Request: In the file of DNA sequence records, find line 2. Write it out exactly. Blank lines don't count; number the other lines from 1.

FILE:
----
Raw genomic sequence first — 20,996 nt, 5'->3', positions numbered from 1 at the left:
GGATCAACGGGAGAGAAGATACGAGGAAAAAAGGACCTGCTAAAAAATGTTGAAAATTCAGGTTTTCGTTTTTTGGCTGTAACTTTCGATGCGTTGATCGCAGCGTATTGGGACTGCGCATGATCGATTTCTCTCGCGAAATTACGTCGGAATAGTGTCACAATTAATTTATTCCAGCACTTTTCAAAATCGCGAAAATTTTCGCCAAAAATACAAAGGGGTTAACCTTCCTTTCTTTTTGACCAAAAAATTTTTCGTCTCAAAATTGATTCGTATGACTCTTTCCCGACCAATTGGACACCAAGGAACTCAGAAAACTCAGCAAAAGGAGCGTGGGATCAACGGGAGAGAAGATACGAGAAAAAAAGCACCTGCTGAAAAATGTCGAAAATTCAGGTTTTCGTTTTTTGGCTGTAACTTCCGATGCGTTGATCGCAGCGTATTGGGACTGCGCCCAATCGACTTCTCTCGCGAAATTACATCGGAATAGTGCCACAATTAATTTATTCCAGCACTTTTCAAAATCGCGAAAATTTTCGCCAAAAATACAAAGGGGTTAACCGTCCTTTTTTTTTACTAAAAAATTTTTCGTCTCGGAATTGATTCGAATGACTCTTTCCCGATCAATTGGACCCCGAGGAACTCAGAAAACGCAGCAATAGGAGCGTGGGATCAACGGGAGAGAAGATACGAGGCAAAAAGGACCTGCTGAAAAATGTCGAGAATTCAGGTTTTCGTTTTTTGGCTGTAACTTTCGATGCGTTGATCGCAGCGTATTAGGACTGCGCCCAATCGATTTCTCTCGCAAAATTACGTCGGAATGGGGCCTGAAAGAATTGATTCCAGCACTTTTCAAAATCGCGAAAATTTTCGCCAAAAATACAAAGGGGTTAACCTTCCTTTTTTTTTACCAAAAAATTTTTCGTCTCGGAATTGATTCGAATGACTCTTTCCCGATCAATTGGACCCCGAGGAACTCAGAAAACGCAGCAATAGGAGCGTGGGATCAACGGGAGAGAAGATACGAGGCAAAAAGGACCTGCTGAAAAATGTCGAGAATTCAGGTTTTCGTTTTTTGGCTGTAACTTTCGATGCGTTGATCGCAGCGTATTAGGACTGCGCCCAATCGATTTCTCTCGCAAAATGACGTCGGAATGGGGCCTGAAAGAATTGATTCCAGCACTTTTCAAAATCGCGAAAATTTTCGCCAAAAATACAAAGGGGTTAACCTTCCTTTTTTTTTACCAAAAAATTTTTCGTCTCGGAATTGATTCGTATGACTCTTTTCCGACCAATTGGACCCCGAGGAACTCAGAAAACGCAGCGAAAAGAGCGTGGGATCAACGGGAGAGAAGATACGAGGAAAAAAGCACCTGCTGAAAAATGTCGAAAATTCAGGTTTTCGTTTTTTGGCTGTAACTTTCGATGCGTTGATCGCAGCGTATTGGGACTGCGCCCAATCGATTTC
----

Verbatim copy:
GGATCAACGGGAGAGAAGATACGAGGAAAAAAGGACCTGCTAAAAAATGTTGAAAATTCAGGTTTTCGTTTTTTGGCTGTAACTTTCGATGCGTTGATCGCAGCGTATTGGGACTGCGCATGATCGATTTCTCTCGCGAAATTACGTCGGAATAGTGTCACAATTAATTTATTCCAGCACTTTTCAAAATCGCGAAAATTTTCGCCAAAAATACAAAGGGGTTAACCTTCCTTTCTTTTTGACCAAAAAATTTTTCGTCTCAAAATTGATTCGTATGACTCTTTCCCGACCAATTGGACACCAAGGAACTCAGAAAACTCAGCAAAAGGAGCGTGGGATCAACGGGAGAGAAGATACGAGAAAAAAAGCACCTGCTGAAAAATGTCGAAAATTCAGGTTTTCGTTTTTTGGCTGTAACTTCCGATGCGTTGATCGCAGCGTATTGGGACTGCGCCCAATCGACTTCTCTCGCGAAATTACATCGGAATAGTGCCACAATTAATTTATTCCAGCACTTTTCAAAATCGCGAAAATTTTCGCCAAAAATACAAAGGGGTTAACCGTCCTTTTTTTTTACTAAAAAATTTTTCGTCTCGGAATTGATTCGAATGACTCTTTCCCGATCAATTGGACCCCGAGGAACTCAGAAAACGCAGCAATAGGAGCGTGGGATCAACGGGAGAGAAGATACGAGGCAAAAAGGACCTGCTGAAAAATGTCGAGAATTCAGGTTTTCGTTTTTTGGCTGTAACTTTCGATGCGTTGATCGCAGCGTATTAGGACTGCGCCCAATCGATTTCTCTCGCAAAATTACGTCGGAATGGGGCCTGAAAGAATTGATTCCAGCACTTTTCAAAATCGCGAAAATTTTCGCCAAAAATACAAAGGGGTTAACCTTCCTTTTTTTTTACCAAAAAATTTTTCGTCTCGGAATTGATTCGAATGACTCTTTCCCGATCAATTGGACCCCGAGGAACTCAGAAAACGCAGCAATAGGAGCGTGGGATCAACGGGAGAGAAGATACGAGGCAAAAAGGACCTGCTGAAAAATGTCGAGAATTCAGGTTTTCGTTTTTTGGCTGTAACTTTCGATGCGTTGATCGCAGCGTATTAGGACTGCGCCCAATCGATTTCTCTCGCAAAATGACGTCGGAATGGGGCCTGAAAGAATTGATTCCAGCACTTTTCAAAATCGCGAAAATTTTCGCCAAAAATACAAAGGGGTTAACCTTCCTTTTTTTTTACCAAAAAATTTTTCGTCTCGGAATTGATTCGTATGACTCTTTTCCGACCAATTGGACCCCGAGGAACTCAGAAAACGCAGCGAAAAGAGCGTGGGATCAACGGGAGAGAAGATACGAGGAAAAAAGCACCTGCTGAAAAATGTCGAAAATTCAGGTTTTCGTTTTTTGGCTGTAACTTTCGATGCGTTGATCGCAGCGTATTGGGACTGCGCCCAATCGATTTC